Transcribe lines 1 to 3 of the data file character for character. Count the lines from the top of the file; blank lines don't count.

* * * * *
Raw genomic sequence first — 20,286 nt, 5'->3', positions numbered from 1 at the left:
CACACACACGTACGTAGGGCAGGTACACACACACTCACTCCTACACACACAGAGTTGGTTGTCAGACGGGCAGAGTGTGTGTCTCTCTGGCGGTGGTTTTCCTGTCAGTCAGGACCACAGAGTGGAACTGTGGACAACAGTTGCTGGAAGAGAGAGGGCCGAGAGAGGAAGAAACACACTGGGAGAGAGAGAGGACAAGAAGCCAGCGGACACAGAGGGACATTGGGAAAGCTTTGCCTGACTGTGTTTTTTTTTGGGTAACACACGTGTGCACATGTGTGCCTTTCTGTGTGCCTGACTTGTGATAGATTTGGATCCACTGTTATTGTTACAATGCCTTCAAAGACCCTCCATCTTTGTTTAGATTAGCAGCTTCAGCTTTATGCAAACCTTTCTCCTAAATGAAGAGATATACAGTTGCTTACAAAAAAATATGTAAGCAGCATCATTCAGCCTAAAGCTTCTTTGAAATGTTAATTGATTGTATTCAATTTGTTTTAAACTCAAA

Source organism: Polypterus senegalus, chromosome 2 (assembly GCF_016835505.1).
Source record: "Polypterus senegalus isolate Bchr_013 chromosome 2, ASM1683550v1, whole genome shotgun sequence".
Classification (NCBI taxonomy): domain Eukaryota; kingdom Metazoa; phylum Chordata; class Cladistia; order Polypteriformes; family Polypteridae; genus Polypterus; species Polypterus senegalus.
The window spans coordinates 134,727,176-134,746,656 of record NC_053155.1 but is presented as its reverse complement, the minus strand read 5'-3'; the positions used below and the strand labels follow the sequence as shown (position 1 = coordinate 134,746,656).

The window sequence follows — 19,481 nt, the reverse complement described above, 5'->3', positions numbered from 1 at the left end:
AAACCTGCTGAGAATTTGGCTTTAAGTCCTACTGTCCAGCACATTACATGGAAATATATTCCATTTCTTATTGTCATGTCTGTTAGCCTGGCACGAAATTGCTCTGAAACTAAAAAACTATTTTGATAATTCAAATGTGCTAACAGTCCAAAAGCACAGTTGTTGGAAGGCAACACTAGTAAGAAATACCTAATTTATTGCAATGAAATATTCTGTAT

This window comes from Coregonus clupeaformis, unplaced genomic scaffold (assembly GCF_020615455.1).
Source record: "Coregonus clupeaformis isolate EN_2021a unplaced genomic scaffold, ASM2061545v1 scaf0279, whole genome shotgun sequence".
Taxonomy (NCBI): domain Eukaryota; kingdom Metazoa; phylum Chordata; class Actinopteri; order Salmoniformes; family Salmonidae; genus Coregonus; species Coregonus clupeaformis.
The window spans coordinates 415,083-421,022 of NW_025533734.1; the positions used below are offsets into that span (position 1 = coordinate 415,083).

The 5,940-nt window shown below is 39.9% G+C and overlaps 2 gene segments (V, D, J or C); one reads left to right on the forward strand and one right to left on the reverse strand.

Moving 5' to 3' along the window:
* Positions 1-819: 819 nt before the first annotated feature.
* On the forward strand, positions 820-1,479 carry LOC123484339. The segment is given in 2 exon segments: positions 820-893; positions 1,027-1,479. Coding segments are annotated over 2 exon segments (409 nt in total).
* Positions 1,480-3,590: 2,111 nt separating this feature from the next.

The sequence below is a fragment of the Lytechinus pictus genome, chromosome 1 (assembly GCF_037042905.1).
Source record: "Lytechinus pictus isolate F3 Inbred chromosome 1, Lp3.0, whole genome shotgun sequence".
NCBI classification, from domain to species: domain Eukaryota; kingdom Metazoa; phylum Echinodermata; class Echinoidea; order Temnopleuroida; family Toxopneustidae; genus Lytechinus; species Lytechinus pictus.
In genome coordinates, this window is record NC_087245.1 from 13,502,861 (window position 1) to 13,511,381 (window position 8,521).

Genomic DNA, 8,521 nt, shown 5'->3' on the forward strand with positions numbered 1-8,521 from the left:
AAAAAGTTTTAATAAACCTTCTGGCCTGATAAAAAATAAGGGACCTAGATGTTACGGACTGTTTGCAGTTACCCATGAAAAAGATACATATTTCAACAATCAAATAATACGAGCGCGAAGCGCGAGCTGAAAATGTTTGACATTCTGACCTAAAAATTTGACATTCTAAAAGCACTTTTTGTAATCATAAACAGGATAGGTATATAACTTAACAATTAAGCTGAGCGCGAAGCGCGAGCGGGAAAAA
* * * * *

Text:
Raw genomic sequence first — 20,286 nt, 5'->3', positions numbered from 1 at the left:
CACACACACGTACGTAGGGCAGGTACACACACACTCACTCCTACACACACAGAGTTGGTTGTCAGACGGGCAGAGTGTGTGTCTCTCTGGCGGTGGTTTTCCTGTCAGTCAGGACCACAGAGTGGAACTGTGGACAACAGTTGCTGGAAGAGAGAGGGCCGAGAGAGGAAGAAACACACTGGGAGAGAGAGAGGACAAGAAGCCAGCGGACACAGAGGGACATTGGGAAAGCTTTGCCTGACTGTGTTTTTTTTTGGGTAACACACGTGTGCACATGTGTGCCTTTCTGTGTGCCTGACTTGTGATAGATTTGGATCCACTGTTATTGTTACAATGCCTTCAAAGACCCTCCATCTTTGTTTAGATTAGCAGCTTCAGCTTTATGCAAACCTTTCTCCTAAATGAAGAGATATACAGTTGCTTACAAAAAAATATGTAAGCAGCATCATTCAGCCTAAAGCTTCTTTGAAATGTTAATTGATTGTATTCAATTTGTTTTAAACTCAAA

Source organism: Polypterus senegalus, chromosome 2 (assembly GCF_016835505.1).